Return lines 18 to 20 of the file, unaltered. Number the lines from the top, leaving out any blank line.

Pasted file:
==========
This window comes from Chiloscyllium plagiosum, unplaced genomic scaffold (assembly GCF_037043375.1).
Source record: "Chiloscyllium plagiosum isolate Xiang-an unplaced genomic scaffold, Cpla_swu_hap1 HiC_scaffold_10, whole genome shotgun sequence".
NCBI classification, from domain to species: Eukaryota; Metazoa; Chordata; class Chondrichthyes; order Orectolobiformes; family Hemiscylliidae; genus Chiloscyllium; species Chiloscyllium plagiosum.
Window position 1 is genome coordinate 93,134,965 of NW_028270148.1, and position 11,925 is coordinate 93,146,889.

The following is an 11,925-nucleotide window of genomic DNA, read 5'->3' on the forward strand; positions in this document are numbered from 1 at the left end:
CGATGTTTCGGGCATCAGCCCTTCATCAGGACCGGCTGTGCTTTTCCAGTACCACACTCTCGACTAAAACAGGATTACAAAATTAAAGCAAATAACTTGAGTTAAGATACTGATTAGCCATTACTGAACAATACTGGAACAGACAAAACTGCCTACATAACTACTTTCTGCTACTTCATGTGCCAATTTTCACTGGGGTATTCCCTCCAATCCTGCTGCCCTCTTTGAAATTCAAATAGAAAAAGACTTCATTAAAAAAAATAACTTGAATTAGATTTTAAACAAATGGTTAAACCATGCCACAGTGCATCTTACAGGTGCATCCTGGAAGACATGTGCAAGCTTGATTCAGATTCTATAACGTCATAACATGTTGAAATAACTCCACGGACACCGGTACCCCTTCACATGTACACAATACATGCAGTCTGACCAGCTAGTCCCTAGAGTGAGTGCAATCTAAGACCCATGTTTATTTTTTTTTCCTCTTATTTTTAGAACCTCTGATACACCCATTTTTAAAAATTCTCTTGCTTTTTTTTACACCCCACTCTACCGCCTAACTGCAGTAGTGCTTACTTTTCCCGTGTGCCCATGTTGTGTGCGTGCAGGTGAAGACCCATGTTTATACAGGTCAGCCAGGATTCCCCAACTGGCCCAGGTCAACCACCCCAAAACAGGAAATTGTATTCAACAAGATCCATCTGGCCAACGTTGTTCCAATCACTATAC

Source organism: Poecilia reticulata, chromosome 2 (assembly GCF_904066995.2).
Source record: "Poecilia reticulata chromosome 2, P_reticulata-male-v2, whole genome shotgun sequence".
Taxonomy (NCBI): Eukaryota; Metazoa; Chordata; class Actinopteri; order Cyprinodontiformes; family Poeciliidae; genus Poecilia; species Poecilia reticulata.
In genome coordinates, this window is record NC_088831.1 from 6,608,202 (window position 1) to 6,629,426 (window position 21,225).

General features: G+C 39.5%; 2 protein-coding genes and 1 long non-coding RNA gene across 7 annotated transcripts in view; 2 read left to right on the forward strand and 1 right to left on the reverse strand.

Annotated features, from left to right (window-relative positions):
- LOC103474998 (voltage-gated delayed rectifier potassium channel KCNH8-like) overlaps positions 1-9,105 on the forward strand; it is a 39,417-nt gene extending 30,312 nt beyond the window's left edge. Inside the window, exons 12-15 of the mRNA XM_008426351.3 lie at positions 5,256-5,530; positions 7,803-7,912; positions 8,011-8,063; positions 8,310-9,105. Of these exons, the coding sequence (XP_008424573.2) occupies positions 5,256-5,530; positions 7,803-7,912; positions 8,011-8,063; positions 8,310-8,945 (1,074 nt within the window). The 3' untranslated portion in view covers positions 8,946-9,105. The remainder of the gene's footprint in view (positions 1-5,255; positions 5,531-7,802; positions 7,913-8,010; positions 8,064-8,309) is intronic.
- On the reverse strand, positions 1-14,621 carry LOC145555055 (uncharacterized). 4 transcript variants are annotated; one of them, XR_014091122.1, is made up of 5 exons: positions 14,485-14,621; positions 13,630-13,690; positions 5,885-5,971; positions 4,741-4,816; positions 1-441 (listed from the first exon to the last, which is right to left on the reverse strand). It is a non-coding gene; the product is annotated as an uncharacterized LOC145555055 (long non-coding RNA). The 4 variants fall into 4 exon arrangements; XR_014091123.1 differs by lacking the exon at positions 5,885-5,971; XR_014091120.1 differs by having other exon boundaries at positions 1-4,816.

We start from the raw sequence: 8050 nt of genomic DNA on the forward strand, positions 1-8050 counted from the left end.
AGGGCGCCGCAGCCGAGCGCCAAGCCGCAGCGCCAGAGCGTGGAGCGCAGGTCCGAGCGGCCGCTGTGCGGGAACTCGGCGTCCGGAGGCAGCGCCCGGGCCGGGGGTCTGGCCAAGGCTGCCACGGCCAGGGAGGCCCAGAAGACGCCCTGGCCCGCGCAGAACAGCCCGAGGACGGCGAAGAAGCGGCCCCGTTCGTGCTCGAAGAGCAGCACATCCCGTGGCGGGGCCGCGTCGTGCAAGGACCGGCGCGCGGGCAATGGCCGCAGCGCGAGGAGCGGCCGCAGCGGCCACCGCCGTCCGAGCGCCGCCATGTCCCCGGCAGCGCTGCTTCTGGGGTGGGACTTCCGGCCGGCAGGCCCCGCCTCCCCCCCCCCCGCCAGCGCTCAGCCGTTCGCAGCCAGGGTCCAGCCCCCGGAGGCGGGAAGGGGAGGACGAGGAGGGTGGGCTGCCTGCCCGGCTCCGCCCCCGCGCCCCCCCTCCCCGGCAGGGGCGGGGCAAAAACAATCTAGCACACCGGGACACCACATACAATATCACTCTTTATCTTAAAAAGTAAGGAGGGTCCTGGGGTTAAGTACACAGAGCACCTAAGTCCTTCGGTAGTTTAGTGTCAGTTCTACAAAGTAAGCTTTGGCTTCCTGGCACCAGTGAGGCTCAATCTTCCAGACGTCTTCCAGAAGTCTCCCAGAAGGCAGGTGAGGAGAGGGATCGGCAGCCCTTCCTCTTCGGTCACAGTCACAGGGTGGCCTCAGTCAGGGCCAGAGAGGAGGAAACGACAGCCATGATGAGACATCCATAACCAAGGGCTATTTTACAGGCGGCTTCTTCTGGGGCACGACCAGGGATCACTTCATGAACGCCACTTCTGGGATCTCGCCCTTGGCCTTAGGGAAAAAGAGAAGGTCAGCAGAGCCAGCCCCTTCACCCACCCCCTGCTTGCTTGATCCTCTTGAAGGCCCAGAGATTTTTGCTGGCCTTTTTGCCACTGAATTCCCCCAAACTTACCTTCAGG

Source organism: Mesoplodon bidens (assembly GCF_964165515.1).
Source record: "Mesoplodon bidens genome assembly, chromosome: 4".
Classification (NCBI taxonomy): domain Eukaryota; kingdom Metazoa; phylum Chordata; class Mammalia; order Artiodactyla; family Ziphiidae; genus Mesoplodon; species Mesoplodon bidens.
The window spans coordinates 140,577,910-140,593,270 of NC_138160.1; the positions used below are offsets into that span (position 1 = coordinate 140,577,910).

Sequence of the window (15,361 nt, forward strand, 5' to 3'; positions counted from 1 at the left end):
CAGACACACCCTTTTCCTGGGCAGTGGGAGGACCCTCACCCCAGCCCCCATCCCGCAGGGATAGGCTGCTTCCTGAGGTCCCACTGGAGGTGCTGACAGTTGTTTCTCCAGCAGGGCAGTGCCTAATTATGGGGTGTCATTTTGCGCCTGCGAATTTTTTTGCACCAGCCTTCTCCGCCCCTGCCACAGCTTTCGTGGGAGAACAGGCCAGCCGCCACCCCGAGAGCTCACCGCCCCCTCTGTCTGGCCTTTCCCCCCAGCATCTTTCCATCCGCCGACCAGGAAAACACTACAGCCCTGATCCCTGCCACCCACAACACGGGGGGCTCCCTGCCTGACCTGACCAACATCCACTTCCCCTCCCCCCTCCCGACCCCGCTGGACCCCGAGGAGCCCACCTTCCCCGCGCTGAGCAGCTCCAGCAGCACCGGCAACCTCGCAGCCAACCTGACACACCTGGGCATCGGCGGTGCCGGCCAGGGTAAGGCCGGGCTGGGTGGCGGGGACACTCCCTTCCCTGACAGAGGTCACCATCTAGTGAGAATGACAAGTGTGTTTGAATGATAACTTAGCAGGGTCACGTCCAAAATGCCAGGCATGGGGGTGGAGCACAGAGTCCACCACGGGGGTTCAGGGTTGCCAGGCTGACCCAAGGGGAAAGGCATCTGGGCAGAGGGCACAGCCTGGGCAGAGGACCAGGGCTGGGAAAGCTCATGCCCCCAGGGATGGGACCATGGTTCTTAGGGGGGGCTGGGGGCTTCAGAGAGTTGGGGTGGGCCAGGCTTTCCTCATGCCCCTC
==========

Source record: "Mesoplodon bidens genome assembly, chromosome: 4".
Classification (NCBI taxonomy): domain Eukaryota; kingdom Metazoa; phylum Chordata; class Mammalia; order Artiodactyla; family Ziphiidae; genus Mesoplodon; species Mesoplodon bidens.
The window spans coordinates 140,577,910-140,593,270 of NC_138160.1; the positions used below are offsets into that span (position 1 = coordinate 140,577,910).